We know that a very large proportion of bacteria are essential to our good health. Every other day we see press release about the microbiome, and its multitude of health implications. Is there ...
1 vote
0 answers
32 views

Are coronavirus-like spikes only seen in viruses?

Are there any natural proteins or cells (or anything) made by the human body with spikes like those of Covid-19? I know that there have been no serious side effects reported from the Covid-19 vaccine, ...
6 votes
1 answer
1k views

Is it possible to be allergic to corn but not popcorn?

Is it possible for a person to be allergic to one subspecies and not another of the same parent species? For instance, can a person be allergic to sweet corn but not popcorn (both subspecies of Zea ...
1 vote
0 answers
33 views

What protection does T-cell immunity confer for Covid?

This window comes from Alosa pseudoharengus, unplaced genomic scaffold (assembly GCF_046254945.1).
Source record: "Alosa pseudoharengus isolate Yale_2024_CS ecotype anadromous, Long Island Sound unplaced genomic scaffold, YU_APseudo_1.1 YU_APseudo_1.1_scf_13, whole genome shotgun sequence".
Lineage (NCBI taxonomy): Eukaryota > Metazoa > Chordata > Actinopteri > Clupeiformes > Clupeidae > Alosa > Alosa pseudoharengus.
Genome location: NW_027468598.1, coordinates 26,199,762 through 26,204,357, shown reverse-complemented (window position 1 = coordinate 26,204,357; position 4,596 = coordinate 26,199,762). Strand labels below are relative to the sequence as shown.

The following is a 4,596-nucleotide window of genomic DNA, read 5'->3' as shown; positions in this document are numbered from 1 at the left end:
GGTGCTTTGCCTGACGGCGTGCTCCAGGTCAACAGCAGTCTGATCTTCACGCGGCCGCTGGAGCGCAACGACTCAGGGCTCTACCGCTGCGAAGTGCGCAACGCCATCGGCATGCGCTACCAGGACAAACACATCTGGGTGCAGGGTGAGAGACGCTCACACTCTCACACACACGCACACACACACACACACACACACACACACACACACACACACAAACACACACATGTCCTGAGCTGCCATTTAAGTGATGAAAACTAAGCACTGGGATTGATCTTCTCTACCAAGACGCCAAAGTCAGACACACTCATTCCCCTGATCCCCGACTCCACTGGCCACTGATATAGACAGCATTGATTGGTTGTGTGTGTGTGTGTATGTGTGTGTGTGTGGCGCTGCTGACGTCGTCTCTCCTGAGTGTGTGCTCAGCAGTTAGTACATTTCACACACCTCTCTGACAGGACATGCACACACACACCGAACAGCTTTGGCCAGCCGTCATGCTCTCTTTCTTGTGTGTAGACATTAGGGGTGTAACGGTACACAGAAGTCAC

This preprint, which was just released today, says that while some of the Covid-19 variants evade antibody immunity, they do not evade T-cell immunity. It says that this is true both of T-cell ...
1 vote
0 answers
18 views

Effects of anti-Rh(D) antibodies on the fetus

Rh disease is caused by the irruption in the fetal circulation of anti-Rh(D) antibodies. This only happens when there has been a prior exposure of the mother to Rh+ RBC. To prevent Rh sensitization ...
2 votes
1 answer
72 views

How often does the adaptive immune system "learn" a new pathogen?

I was arguing with an anti-vaxxer (clearly a favorite pastime) when he made the argument that there are certain risks, like triggering of autoimmune disease, inherent to the process of the adaptive ...
8 votes
2 answers
173 views

Will the COVID-19 vaccine grant immunity to other coronaviruses?